Talents Embraced & Chocolate Almond Biscotti

I recently joined a women’s bible study group, and we’ve been discussing Courageous Women of the Bible by LaTan Roland Murphy. Although I’m only three chapters into the book, I am consistently in awe by how Murphy puts the readers in biblical women’s shoes. I have a much deeper understanding of each woman’s trials and the courage they received from God to move forward.

“Do you have a talent you have been withholding: a beautiful voice, a servant heart, the gift of teaching, speaking, or writing? Whatever God has given you, give all of it back to Him as an act of worship.” This passage really spoke to me. How many of us fail to embrace our talents? I honestly feel that in many ways I’m squandering my gift. My pastries offer a chance for people to indulge in sweet treats; however, once they congregate around the plate of food, something much more important happens- people start conversing with one another. This is the primary reason why I love baking – it brings people together. For this reason, I want to bake regularly to encourage this fellowship among friends and colleagues.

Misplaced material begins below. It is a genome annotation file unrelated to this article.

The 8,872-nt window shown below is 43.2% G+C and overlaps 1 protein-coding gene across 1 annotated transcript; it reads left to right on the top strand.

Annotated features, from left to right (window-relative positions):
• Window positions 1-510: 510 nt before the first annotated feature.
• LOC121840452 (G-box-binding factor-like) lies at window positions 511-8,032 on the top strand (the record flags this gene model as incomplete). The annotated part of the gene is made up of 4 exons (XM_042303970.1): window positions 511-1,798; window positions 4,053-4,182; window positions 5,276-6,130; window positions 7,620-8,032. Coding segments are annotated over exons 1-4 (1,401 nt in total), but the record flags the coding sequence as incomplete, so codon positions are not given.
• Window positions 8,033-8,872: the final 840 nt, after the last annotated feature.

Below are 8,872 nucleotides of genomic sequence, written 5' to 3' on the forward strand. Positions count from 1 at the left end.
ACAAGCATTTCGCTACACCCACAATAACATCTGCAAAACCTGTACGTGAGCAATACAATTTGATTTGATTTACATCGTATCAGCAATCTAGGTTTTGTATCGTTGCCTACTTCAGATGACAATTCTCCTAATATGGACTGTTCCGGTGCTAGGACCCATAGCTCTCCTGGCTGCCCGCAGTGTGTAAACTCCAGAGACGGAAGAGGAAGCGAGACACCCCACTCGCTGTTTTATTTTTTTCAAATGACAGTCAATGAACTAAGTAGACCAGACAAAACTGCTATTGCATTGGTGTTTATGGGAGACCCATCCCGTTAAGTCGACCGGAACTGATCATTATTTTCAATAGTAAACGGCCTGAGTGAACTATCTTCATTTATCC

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Now onto my latest bake – chocolate almond biscotti. After reading from the aforementioned book, I was inspired to make something new. Assessing what I had in stock, biscotti was the best choice.

I love having the crunchy cookie with a good cup of coffee in cafes, and I thought my colleagues would appreciate a similar experience.

The New York Times has a wonderful selection of recipes, and their chocolate biscotti caught my eye. I modified the recipes slightly to give more texture to the cookie. Instead of adding a teaspoon of espresso I added almond extract. Additionally, I tossed in about 1/2 cup chocolate chips and a little less than a 1/2 cup almond slices.

Since I finished making the dough around 8:30 pm, I stored it in a bowl with saran wrap in the refrigerator overnight. In the morning, I formed the dough into two 1.5 inch wide logs and followed the baking instructions. Roughly 1.5 hours later I had beautiful biscotti that tasted similar to brownie brittle.

My colleagues were elated to have the delicious treats! They spent 10 minutes learning about each other’s weekends and joking around while nibbling on biscotti. Although it was just a small portion of their day, I like to think that they felt happier and had a stronger connection to one another afterwards.